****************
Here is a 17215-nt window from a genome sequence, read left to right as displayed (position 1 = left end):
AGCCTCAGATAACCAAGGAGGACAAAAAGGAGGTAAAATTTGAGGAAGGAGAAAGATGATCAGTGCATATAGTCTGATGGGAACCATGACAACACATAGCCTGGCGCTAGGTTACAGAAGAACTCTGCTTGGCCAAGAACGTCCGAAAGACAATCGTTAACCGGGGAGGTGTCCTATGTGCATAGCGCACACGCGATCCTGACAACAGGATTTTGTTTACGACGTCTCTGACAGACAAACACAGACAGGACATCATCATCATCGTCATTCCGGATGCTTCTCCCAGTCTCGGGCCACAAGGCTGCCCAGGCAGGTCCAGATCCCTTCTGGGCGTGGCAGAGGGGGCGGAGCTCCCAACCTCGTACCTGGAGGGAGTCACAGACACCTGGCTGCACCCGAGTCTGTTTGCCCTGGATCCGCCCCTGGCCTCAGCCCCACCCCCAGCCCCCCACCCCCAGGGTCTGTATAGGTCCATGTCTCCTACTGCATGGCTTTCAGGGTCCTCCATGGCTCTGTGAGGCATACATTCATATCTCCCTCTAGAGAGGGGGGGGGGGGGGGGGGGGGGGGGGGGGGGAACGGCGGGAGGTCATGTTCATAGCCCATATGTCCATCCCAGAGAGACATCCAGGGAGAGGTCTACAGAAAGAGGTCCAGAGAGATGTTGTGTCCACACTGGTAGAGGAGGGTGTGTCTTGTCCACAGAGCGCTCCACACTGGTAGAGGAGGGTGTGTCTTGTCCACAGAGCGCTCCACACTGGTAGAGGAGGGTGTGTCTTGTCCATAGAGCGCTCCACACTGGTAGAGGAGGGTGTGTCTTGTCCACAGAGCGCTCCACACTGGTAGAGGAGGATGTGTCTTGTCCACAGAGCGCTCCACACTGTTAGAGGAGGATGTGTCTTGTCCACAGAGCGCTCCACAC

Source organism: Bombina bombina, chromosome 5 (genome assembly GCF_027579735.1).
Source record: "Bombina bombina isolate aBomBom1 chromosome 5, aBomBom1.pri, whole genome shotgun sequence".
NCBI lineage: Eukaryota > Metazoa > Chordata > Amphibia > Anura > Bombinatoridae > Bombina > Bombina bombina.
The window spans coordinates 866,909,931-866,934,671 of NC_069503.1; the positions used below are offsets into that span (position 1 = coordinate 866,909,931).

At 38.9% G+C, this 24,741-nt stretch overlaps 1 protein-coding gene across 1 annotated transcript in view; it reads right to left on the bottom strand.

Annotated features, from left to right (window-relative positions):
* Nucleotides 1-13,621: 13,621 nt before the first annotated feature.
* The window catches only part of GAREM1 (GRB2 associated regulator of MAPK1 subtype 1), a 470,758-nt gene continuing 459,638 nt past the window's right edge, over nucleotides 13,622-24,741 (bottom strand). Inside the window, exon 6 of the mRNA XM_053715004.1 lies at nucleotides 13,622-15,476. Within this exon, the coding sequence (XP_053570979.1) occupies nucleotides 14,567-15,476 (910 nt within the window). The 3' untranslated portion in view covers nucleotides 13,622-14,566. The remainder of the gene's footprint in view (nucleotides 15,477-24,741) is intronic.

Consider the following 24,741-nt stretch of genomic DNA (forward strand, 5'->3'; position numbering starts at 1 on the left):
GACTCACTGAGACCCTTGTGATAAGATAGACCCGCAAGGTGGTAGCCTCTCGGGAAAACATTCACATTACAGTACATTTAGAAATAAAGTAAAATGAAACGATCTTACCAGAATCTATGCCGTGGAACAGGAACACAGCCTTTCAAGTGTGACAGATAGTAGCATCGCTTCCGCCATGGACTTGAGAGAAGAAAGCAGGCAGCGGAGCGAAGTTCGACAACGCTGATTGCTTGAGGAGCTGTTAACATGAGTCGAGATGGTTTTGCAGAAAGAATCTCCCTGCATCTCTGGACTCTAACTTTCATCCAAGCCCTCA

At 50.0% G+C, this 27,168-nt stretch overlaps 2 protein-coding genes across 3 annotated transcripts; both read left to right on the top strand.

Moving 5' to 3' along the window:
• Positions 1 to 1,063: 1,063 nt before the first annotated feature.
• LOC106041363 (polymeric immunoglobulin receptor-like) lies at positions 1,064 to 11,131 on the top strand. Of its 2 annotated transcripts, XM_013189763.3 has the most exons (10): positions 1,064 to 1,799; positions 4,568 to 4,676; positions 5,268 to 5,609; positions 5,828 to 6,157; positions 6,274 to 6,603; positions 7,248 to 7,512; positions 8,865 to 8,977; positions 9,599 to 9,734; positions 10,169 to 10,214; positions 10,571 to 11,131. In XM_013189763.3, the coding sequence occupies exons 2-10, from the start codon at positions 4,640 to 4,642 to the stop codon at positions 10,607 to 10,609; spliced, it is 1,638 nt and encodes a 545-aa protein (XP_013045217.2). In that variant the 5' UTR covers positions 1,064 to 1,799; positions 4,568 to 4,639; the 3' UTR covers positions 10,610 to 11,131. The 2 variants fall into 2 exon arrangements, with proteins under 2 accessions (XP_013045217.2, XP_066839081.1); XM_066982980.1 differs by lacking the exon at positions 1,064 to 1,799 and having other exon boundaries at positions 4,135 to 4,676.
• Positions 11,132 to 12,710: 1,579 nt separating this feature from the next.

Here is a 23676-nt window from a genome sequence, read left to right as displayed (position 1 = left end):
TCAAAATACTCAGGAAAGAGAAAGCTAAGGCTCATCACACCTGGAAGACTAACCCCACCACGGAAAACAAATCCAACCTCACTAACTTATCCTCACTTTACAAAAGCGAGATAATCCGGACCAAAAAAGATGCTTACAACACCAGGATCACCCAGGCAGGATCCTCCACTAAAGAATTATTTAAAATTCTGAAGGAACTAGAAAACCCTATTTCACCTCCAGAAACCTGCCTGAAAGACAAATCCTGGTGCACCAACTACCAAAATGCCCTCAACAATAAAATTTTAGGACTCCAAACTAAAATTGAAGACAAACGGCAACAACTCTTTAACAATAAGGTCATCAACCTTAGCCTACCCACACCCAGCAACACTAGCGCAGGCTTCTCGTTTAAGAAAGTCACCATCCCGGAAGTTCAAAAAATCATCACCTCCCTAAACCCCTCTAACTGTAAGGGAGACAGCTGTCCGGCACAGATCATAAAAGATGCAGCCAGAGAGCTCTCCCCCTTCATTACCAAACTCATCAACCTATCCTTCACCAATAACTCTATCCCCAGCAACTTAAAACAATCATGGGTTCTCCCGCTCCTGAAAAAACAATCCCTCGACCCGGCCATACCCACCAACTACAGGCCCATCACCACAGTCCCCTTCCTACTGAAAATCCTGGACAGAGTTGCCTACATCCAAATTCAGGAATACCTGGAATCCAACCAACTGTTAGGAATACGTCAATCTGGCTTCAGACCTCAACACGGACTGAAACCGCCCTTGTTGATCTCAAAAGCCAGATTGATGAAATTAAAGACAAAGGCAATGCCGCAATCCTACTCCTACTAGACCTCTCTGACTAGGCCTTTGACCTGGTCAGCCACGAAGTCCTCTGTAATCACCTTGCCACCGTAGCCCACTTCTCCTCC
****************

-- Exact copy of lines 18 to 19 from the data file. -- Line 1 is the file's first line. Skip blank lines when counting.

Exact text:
Here is a 23676-nt window from a genome sequence, read left to right as displayed (position 1 = left end):
TCAAAATACTCAGGAAAGAGAAAGCTAAGGCTCATCACACCTGGAAGACTAACCCCACCACGGAAAACAAATCCAACCTCACTAACTTATCCTCACTTTACAAAAGCGAGATAATCCGGACCAAAAAAGATGCTTACAACACCAGGATCACCCAGGCAGGATCCTCCACTAAAGAATTATTTAAAATTCTGAAGGAACTAGAAAACCCTATTTCACCTCCAGAAACCTGCCTGAAAGACAAATCCTGGTGCACCAACTACCAAAATGCCCTCAACAATAAAATTTTAGGACTCCAAACTAAAATTGAAGACAAACGGCAACAACTCTTTAACAATAAGGTCATCAACCTTAGCCTACCCACACCCAGCAACACTAGCGCAGGCTTCTCGTTTAAGAAAGTCACCATCCCGGAAGTTCAAAAAATCATCACCTCCCTAAACCCCTCTAACTGTAAGGGAGACAGCTGTCCGGCACAGATCATAAAAGATGCAGCCAGAGAGCTCTCCCCCTTCATTACCAAACTCATCAACCTATCCTTCACCAATAACTCTATCCCCAGCAACTTAAAACAATCATGGGTTCTCCCGCTCCTGAAAAAACAATCCCTCGACCCGGCCATACCCACCAACTACAGGCCCATCACCACAGTCCCCTTCCTACTGAAAATCCTGGACAGAGTTGCCTACATCCAAATTCAGGAATACCTGGAATCCAACCAACTGTTAGGAATACGTCAATCTGGCTTCAGACCTCAACACGGACTGAAACCGCCCTTGTTGATCTCAAAAGCCAGATTGATGAAATTAAAGACAAAGGCAATGCCGCAATCCTACTCCTACTAGACCTCTCTGACTAGGCCTTTGACCTGGTCAGCCACGAAGTCCTCTGTAATCACCTTGCCACCGTAGCCCACTTCTCCTCC